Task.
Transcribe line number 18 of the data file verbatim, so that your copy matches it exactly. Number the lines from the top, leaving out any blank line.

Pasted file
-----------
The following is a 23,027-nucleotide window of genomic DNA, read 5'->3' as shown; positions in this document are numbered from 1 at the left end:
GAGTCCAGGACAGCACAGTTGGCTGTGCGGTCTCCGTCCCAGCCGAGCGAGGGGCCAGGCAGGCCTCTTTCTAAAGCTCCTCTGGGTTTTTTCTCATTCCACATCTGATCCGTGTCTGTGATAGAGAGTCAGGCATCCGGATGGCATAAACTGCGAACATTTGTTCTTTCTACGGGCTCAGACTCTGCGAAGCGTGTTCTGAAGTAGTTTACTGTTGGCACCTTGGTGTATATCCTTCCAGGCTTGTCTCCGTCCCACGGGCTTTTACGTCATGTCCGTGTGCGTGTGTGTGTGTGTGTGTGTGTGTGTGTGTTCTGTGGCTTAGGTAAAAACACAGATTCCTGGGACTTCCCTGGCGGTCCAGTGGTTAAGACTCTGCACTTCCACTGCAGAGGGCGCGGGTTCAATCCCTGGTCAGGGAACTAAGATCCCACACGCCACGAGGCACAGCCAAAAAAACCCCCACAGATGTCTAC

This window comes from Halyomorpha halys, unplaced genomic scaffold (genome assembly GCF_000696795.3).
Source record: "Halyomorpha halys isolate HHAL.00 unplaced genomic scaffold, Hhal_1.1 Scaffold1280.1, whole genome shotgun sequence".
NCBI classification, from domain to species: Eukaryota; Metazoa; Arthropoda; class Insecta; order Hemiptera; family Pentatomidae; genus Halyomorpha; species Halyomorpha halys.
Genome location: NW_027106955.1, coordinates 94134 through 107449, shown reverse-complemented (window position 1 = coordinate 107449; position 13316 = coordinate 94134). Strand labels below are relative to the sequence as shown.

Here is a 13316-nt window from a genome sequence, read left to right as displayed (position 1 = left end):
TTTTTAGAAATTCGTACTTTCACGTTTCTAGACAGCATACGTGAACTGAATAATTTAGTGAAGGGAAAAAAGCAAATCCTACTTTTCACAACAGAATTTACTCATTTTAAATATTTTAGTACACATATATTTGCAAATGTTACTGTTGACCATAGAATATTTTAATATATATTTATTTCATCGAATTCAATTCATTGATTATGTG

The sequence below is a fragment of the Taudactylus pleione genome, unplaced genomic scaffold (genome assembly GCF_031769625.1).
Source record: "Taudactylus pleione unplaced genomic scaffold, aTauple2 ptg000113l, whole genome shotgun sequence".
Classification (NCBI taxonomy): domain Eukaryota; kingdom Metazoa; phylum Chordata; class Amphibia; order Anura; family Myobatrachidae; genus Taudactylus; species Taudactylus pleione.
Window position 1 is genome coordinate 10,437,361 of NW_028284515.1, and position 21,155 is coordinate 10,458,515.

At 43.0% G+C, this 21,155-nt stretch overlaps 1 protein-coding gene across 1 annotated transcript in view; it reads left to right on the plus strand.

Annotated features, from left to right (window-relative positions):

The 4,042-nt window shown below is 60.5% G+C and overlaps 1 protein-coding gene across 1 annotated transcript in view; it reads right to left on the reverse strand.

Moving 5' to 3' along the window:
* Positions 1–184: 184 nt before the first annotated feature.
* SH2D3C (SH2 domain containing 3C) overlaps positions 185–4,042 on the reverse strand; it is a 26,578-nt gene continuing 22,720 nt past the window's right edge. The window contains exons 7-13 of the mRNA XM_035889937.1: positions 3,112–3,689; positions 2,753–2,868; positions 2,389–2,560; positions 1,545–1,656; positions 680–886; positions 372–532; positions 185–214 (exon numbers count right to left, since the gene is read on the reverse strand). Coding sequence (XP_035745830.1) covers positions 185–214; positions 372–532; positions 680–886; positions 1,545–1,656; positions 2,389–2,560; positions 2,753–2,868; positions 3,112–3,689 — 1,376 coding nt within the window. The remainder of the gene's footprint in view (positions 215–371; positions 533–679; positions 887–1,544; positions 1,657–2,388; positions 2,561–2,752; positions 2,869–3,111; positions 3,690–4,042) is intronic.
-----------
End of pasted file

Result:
* SH2D3C (SH2 domain containing 3C) overlaps positions 185–4,042 on the reverse strand; it is a 26,578-nt gene continuing 22,720 nt past the window's right edge. The window contains exons 7-13 of the mRNA XM_035889937.1: positions 3,112–3,689; positions 2,753–2,868; positions 2,389–2,560; positions 1,545–1,656; positions 680–886; positions 372–532; positions 185–214 (exon numbers count right to left, since the gene is read on the reverse strand). Coding sequence (XP_035745830.1) covers positions 185–214; positions 372–532; positions 680–886; positions 1,545–1,656; positions 2,389–2,560; positions 2,753–2,868; positions 3,112–3,689 — 1,376 coding nt within the window. The remainder of the gene's footprint in view (positions 215–371; positions 533–679; positions 887–1,544; positions 1,657–2,388; positions 2,561–2,752; positions 2,869–3,111; positions 3,690–4,042) is intronic.